"You can have big structural problems, neurochemical problems, and microstructural problems. It's problem heaped upon problem heaped upon problem," Dr. Clarren said.
But for the most part, fetal alcohol damage is invisible in conventional medical scans, the doctor said.
His side-by-side autopsy pictures of two infants' brains - one typical, one severely alcohol damaged - have circulated in researchers' and advocates' circles for years.
To some extent, Dr. Clarren bristles at that.
Though the images helped fortify the idea that alcohol causes irreparable brain damage, the deformed brain was atypical - so badly damaged, the child died weeks after birth.
"The endpoint of all this [alcohol-related] brain damage is that it gently hurts a lot of parts of the brain," Dr. Clarren said. "The itty pieces aren't terribly dysfunctional, but when you put all the dysfunctions together, you see bigger problems than you would have predicted from the smaller dysfunctions."
Consider hearing a joke.
The brain processes the surroundings in which the joke is told, the subtleties of the language, and even the teller's body language and facial characteristics - all to assess humor, said Ed Riley, at San Diego State University's psychology department.
"If you don't put that information together in a rapid fashion, you can misinterpret what they mean," he said.
Likewise, those with fetal alcohol disorders sometimes can't generalize or make abstract connections.
Rules are painfully literal.
"A kid gets caught throwing snowballs on the playground," Mrs. Rose said. "He says, 'I won't do that again.' The next day, he's in trouble again. But he says, 'But it wasn't a snowball. It's ice.'
"Most kids would get that those are the same but [those suffering FASD] don't," Mrs. Rose said.
That's tedious and infuriating, especially to teachers, police, and others who don't understand the difficulty.
Connecting Point, a North Toledo treatment center, has seen countless such children. Medical Director Nancy Carroll said it's impossible to tell how many, in part, because testing for fetal alcohol disorders is rare, expensive, and time-consuming, she said.
Moreover, many of the teens they see also battle additional problems, such as other medical issues, abusive homes, and troubled pasts.
"If you put this kid in a classroom and you just badger him because he's not getting it, you're going to have an explosion," Dr. Carroll said.
So how do you distinguish a kid whose brain can't grasp simple instructions from one who is, well, a defiant pain in the neck?
To identify kids with fetal alcohol disorders at the Youth Treatment Center, Double Arc staff looked at four things.
A few fetal-alcohol children display telltale facial features, and some have delays in their physical growth. Staff also can sometimes determine that a biological mother had a history of drinking.
Finally, there's tons of questions and hours of observations in classrooms, in therapy, and in other parts of their day at the center that provide clues.
Those things, Mrs. Rose said, distinguish stubborn youths from those who can't get it, even when they try - the "cannots" from the "will nots," Mrs. Rose calls them.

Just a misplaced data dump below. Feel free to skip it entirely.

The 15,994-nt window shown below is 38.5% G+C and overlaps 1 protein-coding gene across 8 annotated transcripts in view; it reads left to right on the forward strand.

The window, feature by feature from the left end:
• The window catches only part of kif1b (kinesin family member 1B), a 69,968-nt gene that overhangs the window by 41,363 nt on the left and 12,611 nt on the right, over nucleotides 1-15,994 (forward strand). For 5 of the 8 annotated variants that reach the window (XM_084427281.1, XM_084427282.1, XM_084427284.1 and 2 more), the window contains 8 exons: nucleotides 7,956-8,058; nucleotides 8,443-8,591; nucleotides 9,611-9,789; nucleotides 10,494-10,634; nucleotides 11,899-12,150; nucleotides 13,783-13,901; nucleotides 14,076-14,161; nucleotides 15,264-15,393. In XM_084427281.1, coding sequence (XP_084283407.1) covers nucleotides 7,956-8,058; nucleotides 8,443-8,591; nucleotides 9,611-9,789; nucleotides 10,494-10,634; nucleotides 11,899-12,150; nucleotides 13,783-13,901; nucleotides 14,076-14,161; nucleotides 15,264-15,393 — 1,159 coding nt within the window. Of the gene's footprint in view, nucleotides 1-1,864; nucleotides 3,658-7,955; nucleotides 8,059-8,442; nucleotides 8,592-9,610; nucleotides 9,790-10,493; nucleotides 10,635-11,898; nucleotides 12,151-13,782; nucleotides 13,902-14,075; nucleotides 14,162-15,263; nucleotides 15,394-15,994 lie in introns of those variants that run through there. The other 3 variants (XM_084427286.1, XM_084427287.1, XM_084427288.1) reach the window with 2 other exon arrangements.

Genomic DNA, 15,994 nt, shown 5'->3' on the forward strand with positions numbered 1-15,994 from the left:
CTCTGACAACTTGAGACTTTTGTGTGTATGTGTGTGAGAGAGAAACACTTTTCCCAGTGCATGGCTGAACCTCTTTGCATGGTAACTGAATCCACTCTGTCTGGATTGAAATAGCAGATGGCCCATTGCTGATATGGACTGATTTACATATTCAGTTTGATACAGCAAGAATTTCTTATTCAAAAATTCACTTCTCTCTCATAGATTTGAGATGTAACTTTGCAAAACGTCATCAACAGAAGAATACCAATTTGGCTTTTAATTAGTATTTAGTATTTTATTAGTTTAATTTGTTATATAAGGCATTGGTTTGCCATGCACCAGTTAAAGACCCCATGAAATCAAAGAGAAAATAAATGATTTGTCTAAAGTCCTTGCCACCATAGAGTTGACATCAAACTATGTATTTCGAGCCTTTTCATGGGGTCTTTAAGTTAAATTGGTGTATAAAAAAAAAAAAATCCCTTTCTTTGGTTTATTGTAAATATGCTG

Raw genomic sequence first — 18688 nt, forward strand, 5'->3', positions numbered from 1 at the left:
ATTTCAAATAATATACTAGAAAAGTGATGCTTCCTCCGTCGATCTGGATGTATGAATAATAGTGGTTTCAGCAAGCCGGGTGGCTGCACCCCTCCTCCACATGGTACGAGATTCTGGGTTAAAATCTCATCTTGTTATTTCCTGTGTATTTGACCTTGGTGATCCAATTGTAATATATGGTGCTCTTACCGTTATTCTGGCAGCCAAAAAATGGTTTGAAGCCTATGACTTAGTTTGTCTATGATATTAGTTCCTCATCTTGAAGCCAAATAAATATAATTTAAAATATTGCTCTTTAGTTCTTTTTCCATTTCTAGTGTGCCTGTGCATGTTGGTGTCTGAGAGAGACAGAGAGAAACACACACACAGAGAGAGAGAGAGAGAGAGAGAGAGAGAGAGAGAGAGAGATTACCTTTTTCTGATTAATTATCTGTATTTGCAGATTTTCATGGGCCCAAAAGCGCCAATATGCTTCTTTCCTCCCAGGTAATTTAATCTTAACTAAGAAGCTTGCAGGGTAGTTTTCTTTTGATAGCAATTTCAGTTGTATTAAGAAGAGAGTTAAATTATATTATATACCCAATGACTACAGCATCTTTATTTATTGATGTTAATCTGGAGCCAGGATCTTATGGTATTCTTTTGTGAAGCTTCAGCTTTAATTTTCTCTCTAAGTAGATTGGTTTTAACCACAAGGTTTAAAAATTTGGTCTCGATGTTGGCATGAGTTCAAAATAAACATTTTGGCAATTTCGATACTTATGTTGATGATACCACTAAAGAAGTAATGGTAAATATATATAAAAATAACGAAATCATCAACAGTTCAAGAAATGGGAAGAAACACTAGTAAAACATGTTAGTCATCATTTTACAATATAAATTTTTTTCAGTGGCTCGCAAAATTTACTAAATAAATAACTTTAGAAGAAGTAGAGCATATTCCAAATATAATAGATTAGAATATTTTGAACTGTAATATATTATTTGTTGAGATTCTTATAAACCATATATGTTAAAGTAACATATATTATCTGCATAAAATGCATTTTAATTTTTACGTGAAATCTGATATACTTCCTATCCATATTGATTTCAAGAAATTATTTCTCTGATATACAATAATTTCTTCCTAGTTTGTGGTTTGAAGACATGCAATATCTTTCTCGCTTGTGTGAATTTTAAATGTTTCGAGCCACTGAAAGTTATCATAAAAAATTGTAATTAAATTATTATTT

Double Arc recently trained treatment center staff to better distinguish between defiance and disability. It takes plenty of patience - and sometimes a hint of experienced intuition, conceded Tiffany Brewster, a primary therapist.
"You have to learn you have to get to know [the youth]," she said. "You have to question them, because sometimes they're having trouble, and sometimes they're just being difficult."
Even at a clinic, fetal alcohol can be tough to diagnose. There is no simple brain scan and no blood test. Some children are developmentally delayed; others have average or above-average IQs.
Mental retardation, social dysfunction, violent outbursts, emotional instability - kids with fetal alcohol disorders can have some, a few, or all of those, and so can kids without fetal alcohol damage.
"These kids are puzzles, and trying to tease out what specific disability each kid has and how to address those specific disabilities [is] the difficult part of this," said Dr. Michelle Irons, young Mauda's doctor.
In fact, there may be another reason Mauda was fascinated with the rose recently. In some children, brain damage makes them seek out a certain level of pain as a stimulant, Dr. Irons said.
Ultimately, it's tough to tell what's going on inside the human brain, she said, especially one that's damaged. "It's like trying to figure out what hole is missing from Swiss cheese."
A lot of a child's success - whether at the county treatment center or at home - depends on a caregiver's one-on-one commitment: endless repetition of simple instructions and other learning "tricks," such as offering a stress ball to an easily distracted child. That allows the child a controlled distraction, so they can focus on what they're supposed to be learning.
Pat Brazzel admits she has been ready to give up more than a few times. More than 10 years ago, she adopted a baby and a toddler with fetal alcohol disorders. Now, her son is in a group home having racked up a history of petty thefts and an assault.
Though she said she had to call police on her son during his violent swings, she visits him regularly these days. She also attends counseling with her 11-year-old daughter.
It's tough love - for everyone involved, she said.
"I've told them: 'I'm not going to let you shut me down. I'm too old for this. If you're not going to accept this home and my love - and I love you to death - you'll have to leave.'"
It's hard to remember, she said, "there's a root to this behavior."
Mauda's mom, Kim, knows that too well.
Some days, "you have this angelic little child who could rip your heart out with a smile," Ms. Morris said, "and then the next you can have a demon child. You hope and pray, and you know there are no guarantees."
Contact Robin Erb at: firstname.lastname@example.org or 419-724-6133.